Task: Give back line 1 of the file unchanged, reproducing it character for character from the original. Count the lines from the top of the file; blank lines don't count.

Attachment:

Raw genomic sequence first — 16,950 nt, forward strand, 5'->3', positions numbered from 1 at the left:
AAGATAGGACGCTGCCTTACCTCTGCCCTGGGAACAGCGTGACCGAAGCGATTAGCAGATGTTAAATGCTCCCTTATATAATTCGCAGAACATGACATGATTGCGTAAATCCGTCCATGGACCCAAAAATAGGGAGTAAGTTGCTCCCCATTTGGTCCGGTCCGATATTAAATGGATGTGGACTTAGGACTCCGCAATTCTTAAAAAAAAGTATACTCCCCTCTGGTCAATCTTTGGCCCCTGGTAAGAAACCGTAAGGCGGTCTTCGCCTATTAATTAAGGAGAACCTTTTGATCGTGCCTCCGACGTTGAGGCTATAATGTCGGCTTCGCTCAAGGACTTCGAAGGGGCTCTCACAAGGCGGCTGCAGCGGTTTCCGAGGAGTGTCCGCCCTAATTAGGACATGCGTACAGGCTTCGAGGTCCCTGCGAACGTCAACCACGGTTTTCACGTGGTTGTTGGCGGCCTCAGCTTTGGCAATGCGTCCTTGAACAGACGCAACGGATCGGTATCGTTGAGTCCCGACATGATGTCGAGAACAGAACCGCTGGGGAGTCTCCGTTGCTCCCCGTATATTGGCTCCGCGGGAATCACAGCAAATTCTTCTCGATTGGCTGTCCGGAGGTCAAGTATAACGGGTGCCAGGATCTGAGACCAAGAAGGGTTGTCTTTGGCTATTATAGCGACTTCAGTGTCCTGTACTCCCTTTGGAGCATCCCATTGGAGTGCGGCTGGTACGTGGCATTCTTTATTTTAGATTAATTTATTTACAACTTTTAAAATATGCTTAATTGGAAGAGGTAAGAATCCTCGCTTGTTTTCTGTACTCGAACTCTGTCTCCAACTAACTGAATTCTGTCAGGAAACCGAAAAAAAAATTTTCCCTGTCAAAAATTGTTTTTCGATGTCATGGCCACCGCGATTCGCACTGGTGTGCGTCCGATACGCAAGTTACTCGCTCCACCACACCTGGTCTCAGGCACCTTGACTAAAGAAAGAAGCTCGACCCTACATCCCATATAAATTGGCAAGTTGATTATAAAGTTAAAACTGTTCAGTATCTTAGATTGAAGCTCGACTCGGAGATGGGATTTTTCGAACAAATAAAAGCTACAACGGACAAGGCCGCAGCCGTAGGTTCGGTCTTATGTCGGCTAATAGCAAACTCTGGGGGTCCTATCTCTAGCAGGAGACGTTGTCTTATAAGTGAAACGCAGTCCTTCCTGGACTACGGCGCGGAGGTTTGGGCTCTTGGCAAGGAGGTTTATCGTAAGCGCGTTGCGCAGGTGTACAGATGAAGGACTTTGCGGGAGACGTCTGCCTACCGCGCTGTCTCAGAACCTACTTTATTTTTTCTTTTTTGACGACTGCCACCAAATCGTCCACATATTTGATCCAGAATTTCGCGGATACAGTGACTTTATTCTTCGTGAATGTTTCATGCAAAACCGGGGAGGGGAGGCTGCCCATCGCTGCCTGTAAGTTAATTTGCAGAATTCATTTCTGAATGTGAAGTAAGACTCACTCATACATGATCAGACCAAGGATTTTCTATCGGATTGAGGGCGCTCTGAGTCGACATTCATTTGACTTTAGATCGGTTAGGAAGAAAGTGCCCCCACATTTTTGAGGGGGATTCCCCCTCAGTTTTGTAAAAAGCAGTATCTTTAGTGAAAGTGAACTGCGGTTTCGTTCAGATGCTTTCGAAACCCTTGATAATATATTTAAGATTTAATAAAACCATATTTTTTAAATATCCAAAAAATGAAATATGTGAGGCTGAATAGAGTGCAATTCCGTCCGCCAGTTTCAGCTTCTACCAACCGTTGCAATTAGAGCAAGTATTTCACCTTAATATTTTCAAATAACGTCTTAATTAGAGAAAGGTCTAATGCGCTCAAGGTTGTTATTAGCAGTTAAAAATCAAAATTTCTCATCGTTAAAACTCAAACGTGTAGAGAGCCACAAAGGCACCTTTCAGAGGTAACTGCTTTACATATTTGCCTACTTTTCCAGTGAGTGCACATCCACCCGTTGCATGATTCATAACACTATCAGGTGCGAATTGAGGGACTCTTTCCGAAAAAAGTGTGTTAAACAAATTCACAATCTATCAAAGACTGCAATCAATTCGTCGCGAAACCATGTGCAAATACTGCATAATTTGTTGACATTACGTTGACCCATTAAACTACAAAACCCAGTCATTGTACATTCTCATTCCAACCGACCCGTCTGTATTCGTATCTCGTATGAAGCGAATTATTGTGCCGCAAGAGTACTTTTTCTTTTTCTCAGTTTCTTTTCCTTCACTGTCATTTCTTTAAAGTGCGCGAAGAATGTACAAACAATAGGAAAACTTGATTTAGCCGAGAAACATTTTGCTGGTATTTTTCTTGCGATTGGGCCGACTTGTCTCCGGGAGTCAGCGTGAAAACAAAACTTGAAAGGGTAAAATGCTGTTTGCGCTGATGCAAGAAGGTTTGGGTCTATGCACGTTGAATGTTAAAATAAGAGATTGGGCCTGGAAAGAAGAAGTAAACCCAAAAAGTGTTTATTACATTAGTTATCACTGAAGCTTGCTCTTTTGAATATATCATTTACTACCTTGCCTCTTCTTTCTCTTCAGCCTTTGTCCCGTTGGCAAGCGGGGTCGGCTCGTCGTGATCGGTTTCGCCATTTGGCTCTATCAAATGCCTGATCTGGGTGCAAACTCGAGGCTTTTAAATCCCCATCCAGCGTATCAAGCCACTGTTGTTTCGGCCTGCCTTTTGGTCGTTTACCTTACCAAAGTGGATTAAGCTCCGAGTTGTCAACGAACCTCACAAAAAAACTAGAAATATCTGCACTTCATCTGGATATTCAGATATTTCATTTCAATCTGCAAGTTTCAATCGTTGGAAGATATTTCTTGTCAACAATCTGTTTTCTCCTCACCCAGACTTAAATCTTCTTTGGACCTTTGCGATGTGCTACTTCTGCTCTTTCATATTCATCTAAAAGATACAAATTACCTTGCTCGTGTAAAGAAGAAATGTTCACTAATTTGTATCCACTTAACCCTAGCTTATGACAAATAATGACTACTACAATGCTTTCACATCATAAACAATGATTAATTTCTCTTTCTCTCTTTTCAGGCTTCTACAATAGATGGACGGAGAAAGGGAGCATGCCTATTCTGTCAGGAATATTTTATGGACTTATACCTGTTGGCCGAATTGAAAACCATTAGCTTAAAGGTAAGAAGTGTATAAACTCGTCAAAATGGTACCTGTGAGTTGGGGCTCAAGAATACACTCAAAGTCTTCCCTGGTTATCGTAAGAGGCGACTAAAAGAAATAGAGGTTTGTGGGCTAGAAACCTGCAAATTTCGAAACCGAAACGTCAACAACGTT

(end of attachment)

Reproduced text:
Raw genomic sequence first — 16,950 nt, forward strand, 5'->3', positions numbered from 1 at the left: